Fashion Design Student from Kenya Excels at Moore

Emily Oluoch is on a roll.

The junior Fashion Design major has a 3.9 grade point average, is the recipient of two recent scholarships/fellowships and has been offered her pick of summer internships.

Next year, she’ll be the first in her family to graduate with a Bachelor’s degree.

“It’s going to feel great,” she said. “My family is really proud of me. I can’t wait to graduate and start my career.”

Born in Kenya, one of seven siblings, Oluoch was the first to migrate to the United States to pursue her dream of being a fashion designer. In 2000 she arrived in Baltimore, where she attended Baltimore Community College for Computer Aided Design (CAD). She then moved to Virginia to work for a loan company for several years. The company relocated to Delaware, where Oluoch started a family, eventually moving to Philadelphia to pursue her dream of fashion.

After a short stint at the Art Institute in Philadelphia, Oluoch, a non-traditional aged student, transferred to Moore. The rest, she said, was history.

“Moore is family,” she said. “Because I don’t have family here, I’ve met people who I’ll keep in my life forever. It’s amazing how much people really, sincerely care here. Because of how I push myself, I’ve really seen myself grow from when I started.”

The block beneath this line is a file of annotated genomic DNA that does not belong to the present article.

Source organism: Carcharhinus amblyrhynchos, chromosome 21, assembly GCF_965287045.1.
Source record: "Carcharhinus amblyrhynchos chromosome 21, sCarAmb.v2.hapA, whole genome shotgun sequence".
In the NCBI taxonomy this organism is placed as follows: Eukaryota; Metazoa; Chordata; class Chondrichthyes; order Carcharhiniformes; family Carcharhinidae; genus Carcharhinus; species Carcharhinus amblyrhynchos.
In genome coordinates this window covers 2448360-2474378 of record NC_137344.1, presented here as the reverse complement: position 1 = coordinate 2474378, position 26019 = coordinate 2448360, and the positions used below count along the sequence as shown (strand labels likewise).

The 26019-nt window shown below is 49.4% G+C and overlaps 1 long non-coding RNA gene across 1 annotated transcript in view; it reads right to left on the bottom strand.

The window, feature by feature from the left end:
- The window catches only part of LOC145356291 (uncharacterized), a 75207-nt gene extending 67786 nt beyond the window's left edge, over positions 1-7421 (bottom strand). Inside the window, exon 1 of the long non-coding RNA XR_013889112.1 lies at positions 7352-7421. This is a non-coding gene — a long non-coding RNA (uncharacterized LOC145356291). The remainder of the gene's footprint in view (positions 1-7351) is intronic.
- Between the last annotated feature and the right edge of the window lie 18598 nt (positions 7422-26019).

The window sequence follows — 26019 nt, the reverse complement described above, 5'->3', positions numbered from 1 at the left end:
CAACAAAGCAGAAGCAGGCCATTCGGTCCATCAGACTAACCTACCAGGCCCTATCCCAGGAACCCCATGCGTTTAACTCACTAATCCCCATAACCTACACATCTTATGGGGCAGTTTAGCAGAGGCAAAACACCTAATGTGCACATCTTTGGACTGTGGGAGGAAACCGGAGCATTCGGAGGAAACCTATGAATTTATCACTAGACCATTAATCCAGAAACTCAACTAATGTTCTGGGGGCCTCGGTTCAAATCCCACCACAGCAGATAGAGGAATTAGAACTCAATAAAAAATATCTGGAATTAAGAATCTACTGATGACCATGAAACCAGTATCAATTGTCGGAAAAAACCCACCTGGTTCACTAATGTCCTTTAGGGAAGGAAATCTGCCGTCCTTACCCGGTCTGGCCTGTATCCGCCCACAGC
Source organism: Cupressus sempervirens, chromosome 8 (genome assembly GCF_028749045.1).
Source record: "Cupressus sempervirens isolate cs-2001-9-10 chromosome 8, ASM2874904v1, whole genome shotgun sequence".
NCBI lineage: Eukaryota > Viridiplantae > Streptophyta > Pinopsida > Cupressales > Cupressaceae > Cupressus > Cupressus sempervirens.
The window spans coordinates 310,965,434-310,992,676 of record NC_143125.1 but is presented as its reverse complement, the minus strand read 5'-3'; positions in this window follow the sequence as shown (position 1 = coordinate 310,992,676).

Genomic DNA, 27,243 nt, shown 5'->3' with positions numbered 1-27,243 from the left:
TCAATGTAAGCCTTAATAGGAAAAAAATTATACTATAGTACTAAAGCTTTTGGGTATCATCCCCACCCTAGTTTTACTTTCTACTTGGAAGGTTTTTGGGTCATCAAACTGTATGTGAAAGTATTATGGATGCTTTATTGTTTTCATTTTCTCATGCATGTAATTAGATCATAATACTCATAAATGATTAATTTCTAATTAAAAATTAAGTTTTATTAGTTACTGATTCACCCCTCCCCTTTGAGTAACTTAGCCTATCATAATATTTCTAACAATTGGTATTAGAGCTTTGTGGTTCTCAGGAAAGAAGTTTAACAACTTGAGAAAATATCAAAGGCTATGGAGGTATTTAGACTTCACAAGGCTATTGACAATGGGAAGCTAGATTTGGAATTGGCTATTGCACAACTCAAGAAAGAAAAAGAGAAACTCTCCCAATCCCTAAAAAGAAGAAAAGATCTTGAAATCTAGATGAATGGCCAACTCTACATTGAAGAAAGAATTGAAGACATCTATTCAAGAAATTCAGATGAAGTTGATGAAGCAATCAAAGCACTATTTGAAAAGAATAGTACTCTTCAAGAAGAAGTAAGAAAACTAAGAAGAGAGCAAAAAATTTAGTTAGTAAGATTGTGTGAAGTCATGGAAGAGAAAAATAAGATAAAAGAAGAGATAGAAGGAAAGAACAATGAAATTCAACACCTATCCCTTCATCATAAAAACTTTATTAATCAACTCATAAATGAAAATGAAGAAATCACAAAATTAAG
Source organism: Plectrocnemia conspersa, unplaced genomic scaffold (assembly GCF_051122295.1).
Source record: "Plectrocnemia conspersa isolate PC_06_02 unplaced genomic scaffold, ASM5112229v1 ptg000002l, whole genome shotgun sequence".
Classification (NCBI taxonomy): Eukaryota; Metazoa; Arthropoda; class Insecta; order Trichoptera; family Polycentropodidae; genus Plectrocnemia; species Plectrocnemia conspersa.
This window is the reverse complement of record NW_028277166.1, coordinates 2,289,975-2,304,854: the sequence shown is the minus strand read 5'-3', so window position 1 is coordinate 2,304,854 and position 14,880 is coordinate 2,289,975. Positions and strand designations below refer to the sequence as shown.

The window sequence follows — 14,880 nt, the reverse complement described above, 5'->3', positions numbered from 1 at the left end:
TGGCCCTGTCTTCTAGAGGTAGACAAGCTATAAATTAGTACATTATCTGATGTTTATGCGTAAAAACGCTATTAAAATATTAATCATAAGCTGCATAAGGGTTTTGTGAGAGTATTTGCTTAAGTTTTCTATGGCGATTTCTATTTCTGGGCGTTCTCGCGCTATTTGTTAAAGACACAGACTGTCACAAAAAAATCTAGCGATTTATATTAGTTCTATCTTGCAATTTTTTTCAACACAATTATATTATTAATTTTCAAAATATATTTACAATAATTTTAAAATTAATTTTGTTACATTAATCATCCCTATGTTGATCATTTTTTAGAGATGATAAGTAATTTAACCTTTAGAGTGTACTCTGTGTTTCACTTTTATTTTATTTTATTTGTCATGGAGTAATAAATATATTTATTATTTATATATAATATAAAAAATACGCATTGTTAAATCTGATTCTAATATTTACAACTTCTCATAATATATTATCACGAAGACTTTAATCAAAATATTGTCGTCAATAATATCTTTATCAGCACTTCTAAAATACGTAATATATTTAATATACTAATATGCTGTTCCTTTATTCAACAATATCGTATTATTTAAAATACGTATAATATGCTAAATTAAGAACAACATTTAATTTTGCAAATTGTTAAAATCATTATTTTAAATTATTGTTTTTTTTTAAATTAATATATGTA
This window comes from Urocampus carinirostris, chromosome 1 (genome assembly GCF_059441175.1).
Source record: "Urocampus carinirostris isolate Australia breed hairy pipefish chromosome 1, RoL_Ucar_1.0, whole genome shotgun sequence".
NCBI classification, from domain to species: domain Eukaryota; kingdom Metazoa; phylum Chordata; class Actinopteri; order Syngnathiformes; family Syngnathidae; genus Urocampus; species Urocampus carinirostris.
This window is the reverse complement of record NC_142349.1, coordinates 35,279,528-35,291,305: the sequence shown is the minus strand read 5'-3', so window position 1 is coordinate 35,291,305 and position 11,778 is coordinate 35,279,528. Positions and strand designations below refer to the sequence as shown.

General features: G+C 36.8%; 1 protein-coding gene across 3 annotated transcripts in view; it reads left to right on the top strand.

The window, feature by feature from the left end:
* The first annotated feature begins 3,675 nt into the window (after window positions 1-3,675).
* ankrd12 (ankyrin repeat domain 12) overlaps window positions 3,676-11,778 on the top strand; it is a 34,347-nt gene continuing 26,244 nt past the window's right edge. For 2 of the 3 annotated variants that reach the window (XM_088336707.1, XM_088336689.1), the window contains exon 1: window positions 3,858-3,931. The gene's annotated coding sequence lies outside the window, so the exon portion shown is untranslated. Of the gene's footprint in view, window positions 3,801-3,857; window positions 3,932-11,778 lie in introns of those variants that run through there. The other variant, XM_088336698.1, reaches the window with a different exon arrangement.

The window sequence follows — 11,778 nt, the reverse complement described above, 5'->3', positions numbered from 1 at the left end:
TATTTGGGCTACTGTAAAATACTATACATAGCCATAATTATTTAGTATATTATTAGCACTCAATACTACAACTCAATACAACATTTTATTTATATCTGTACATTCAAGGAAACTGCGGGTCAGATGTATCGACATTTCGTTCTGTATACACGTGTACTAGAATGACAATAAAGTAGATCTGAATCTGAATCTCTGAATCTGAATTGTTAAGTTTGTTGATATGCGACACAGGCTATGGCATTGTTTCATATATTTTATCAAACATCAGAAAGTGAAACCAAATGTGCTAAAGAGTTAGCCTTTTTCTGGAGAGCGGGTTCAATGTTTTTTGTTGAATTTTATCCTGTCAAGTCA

At Honors Convocation last week, Oluoch received the Sis Grenald Travel Fellowship and The Fashion Group International/Libby Haynes Hyman Endowed Scholarship. For her travel fellowship, she plans to visit London to gain experience fusing fashion and sculpture alongside artist Yinka Shinobare.  

“This fellowship is going to greatly influence my senior thesis,” she said.

Oluoch will also travel to South Africa for her summer internship with design labels David Tlale and Leopard Frock.

Before that, she’ll be showing her swimwear and menswear looks at Moore’s Spring Fashion Show on May 17, 2014.

Oluoch admits it can be difficult to balance being a full-time student at Moore, working part-time (as a gallery guide and visitor service assistant at the Barnes Foundation), and being a mom to her 5-year-old son, Alexander. But it’s all worth it, she said.

“Sometimes I get overwhelmed, but then I look at my son and realize I’m going to be able to provide him with everything he needs one day,” she said. “I just want him to grow up into a great man someday.”







Published on April 24th, 2014